Another justification might be the consolidation of a number of patient registries that could be used for research, and greater efficiencies in decease control. The counter argument might be made that individual healthcare entities and organizations would lose control over such data, and there might be greater confidentiality risks and chance for fraud.

In a free market economy, there may still be instances of a federated model that make economic sense. For example, one key opportunity might be to address how individual physician offices address the EHR, as there is little incentive for them individually to make an investment in technology to achieve it. A national entity that develops a web-based EHR would have the incentive to develop a federated model, in that the data could be more economically stored in a cloud than by each physician office investing in its own technology. Could this represent enough business potential for vendors to invest in the technology in a competitive market?

As I have wrestled with how to identify the market potential for technology that enhances the federated EHR, I am struck by the complexity of such a task in an uncertain healthcare environment. Should we go down the path of government run healthcare, it seems clear that the federated EHR will be mandated, and determining the market size will be easy. If we do not end up with a complete government-run system, will there be sufficient economics for a free market economy to invest? And if so, what will be the tipping point? Could the federal government mandate the federated EHR and foster free market competition by allowing universal access? Are there significant enough state-based initiatives to justify on that level?

I welcome any and all viewpoints to this perplexing issue. What do others think? Will federation improve or diminish the opportunity? Are there enough free market opportunities to justify independent investment? I look forward to a spirited debate!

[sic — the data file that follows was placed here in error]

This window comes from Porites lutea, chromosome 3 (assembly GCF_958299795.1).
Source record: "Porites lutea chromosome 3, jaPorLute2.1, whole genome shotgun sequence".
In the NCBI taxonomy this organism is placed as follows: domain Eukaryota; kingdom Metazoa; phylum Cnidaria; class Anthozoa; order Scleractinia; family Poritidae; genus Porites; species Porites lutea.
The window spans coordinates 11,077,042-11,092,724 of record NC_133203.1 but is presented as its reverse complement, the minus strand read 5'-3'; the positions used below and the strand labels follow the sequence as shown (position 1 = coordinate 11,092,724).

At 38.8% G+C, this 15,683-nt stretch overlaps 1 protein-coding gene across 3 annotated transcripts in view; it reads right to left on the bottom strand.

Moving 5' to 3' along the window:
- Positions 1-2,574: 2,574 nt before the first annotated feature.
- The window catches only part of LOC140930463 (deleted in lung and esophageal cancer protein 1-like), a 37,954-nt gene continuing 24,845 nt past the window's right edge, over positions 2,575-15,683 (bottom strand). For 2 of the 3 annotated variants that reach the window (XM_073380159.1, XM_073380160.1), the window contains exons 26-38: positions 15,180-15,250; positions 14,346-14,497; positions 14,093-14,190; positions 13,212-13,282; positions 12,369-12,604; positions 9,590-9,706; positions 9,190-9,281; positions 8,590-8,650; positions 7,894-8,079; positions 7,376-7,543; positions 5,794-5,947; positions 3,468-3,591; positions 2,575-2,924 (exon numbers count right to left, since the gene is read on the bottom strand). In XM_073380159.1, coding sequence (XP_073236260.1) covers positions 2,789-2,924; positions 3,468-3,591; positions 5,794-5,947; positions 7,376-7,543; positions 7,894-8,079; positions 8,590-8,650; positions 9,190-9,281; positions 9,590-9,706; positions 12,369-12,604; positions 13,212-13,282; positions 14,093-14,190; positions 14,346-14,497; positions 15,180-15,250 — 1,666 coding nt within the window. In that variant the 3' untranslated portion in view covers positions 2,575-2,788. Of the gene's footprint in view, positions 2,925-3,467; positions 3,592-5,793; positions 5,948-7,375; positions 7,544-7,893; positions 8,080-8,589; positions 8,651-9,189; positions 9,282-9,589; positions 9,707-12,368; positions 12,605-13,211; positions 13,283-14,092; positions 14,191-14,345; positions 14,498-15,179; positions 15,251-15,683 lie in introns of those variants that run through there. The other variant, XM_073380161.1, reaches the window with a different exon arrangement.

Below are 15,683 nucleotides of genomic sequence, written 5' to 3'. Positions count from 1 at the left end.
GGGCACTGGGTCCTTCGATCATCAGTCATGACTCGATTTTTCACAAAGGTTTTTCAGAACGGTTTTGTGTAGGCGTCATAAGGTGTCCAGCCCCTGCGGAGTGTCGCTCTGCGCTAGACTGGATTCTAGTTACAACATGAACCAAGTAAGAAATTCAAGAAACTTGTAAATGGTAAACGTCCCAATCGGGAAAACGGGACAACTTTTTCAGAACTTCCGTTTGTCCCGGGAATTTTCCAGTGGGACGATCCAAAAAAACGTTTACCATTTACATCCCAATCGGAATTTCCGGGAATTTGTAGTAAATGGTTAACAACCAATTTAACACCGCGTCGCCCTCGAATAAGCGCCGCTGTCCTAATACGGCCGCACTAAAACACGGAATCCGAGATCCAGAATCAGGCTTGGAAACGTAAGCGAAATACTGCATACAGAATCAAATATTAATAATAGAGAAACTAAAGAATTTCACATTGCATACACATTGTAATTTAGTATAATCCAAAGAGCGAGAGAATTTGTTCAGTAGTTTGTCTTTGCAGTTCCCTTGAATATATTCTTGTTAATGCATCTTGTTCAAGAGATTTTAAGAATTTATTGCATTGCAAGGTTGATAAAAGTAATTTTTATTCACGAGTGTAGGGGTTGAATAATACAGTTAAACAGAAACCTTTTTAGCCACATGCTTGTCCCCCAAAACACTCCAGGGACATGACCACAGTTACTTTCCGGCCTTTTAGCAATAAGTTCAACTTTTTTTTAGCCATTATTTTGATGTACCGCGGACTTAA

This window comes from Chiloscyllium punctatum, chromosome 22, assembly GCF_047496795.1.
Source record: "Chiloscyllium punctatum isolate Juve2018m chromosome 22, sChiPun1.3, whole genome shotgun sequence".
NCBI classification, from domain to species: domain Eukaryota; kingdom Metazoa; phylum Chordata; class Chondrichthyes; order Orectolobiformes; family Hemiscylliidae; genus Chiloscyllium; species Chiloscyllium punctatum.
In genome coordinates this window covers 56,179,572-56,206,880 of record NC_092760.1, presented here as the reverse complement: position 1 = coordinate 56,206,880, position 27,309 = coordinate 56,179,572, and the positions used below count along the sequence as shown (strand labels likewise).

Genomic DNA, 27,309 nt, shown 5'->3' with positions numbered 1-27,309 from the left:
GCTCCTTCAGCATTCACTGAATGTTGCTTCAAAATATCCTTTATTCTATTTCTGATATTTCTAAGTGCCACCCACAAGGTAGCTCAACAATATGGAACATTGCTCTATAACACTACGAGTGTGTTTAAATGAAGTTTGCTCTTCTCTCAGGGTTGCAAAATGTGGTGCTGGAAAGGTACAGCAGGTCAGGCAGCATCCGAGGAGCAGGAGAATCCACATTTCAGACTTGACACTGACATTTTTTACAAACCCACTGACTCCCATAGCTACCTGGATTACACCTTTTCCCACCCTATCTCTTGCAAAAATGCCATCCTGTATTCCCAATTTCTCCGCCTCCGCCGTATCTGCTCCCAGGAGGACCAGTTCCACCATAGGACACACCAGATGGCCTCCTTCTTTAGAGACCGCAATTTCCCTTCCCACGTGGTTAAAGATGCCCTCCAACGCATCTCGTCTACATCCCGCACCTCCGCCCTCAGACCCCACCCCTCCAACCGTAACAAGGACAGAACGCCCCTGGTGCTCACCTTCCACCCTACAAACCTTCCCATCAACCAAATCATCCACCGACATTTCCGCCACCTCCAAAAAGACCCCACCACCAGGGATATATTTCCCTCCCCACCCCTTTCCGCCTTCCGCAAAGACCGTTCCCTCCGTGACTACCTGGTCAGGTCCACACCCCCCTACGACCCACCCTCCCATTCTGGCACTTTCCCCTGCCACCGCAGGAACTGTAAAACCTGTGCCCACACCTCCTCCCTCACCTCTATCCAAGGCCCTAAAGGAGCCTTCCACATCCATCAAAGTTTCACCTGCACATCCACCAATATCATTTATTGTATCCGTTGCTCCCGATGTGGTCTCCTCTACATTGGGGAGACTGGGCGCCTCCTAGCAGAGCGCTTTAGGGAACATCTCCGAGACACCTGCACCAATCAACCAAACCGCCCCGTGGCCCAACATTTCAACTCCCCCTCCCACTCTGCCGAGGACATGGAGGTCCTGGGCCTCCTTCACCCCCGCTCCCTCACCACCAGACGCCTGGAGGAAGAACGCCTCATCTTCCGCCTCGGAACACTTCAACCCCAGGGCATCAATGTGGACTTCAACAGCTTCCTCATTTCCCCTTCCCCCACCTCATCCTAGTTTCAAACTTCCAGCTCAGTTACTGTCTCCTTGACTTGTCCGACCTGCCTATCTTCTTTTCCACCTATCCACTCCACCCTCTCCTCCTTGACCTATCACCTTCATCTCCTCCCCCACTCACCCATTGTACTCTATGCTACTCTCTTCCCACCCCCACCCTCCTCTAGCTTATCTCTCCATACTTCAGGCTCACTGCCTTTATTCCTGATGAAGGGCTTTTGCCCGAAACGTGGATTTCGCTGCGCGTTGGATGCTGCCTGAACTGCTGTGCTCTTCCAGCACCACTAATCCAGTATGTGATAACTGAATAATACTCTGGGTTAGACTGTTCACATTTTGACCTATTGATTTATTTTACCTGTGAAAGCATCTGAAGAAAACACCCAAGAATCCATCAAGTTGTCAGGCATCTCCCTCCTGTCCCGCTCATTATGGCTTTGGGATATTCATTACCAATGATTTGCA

Interesting post. You raise some great issues and took a stand, as well as called for debate. My kind of guy! That's exactly my definition of useful blogging.

I agree with your high level observation that the funding model is (generally) an unsolved problem. The related governance and sharing policy issues are, as large or larger. I'll call your attention to two great summaries of the issues and current state:

1) A Classic Article: Strategies for Creating Successful Local Health Information Infrastructure Initiatives - December, 2003 - Nancy M. Lorenzi, PhD. The two primary case studies are extremely telling.  Despite the word "Local" in the title, the article clarifies the issues and elaborates examples that work and don't work.

2) The Current NHIN model - NHIN CONNECT Lessons Learned - April 6, 2009 - Bart Harmon, MD, MPH, and James Traficant, BSEE, MBA.  The slides, combined with the audio, tell the part of the story behind the closest federal initiative to what you're describing.  Policy agreements, as well as the content of the primary NHIN use cases disclose the promise and the concerns.

Thanks for kicking off this debate.  I'm hopeful that someone will take the health record banking alternative model perspective.